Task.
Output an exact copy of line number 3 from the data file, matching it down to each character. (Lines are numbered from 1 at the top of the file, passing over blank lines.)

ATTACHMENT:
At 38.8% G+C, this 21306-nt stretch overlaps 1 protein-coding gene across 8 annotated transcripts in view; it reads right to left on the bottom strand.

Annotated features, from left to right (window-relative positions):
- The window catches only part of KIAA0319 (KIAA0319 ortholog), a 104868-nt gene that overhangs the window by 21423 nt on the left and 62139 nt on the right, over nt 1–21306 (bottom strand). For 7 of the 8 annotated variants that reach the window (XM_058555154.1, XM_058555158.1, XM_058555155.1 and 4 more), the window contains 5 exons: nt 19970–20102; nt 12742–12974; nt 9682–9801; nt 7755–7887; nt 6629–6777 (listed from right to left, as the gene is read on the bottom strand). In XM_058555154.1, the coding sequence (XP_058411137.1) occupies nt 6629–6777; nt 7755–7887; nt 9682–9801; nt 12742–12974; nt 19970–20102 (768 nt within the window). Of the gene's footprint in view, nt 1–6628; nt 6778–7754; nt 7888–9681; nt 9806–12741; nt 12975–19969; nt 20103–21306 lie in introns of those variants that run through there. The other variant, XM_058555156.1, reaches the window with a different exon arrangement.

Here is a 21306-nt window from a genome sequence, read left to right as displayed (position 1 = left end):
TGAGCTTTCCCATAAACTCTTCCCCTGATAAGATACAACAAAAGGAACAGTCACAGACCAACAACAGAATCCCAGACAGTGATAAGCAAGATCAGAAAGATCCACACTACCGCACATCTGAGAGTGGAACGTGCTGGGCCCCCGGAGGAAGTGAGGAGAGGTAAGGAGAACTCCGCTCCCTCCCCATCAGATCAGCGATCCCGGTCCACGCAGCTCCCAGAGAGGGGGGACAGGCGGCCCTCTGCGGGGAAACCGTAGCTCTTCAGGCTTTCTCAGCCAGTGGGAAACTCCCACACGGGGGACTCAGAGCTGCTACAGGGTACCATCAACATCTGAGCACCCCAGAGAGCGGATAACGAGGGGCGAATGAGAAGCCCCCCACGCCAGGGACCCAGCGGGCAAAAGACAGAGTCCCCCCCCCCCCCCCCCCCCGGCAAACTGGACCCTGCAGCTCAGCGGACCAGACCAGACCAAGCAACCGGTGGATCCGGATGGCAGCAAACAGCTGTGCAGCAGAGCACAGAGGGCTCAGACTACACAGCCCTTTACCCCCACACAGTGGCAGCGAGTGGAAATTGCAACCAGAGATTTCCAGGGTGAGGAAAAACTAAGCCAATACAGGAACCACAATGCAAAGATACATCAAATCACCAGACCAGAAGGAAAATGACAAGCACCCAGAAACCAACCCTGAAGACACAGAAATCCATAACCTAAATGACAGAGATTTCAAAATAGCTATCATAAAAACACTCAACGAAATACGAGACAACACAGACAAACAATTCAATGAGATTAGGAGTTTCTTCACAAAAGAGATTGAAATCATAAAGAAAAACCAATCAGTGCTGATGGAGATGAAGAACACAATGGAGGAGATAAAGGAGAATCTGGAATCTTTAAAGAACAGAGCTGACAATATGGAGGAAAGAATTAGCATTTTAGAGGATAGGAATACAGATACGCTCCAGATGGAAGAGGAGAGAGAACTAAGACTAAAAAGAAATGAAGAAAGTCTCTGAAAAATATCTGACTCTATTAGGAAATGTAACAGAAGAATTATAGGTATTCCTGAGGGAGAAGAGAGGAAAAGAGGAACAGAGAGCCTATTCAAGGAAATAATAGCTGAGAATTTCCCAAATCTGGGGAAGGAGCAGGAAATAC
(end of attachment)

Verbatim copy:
- The window catches only part of KIAA0319 (KIAA0319 ortholog), a 104868-nt gene that overhangs the window by 21423 nt on the left and 62139 nt on the right, over nt 1–21306 (bottom strand). For 7 of the 8 annotated variants that reach the window (XM_058555154.1, XM_058555158.1, XM_058555155.1 and 4 more), the window contains 5 exons: nt 19970–20102; nt 12742–12974; nt 9682–9801; nt 7755–7887; nt 6629–6777 (listed from right to left, as the gene is read on the bottom strand). In XM_058555154.1, the coding sequence (XP_058411137.1) occupies nt 6629–6777; nt 7755–7887; nt 9682–9801; nt 12742–12974; nt 19970–20102 (768 nt within the window). Of the gene's footprint in view, nt 1–6628; nt 6778–7754; nt 7888–9681; nt 9806–12741; nt 12975–19969; nt 20103–21306 lie in introns of those variants that run through there. The other variant, XM_058555156.1, reaches the window with a different exon arrangement.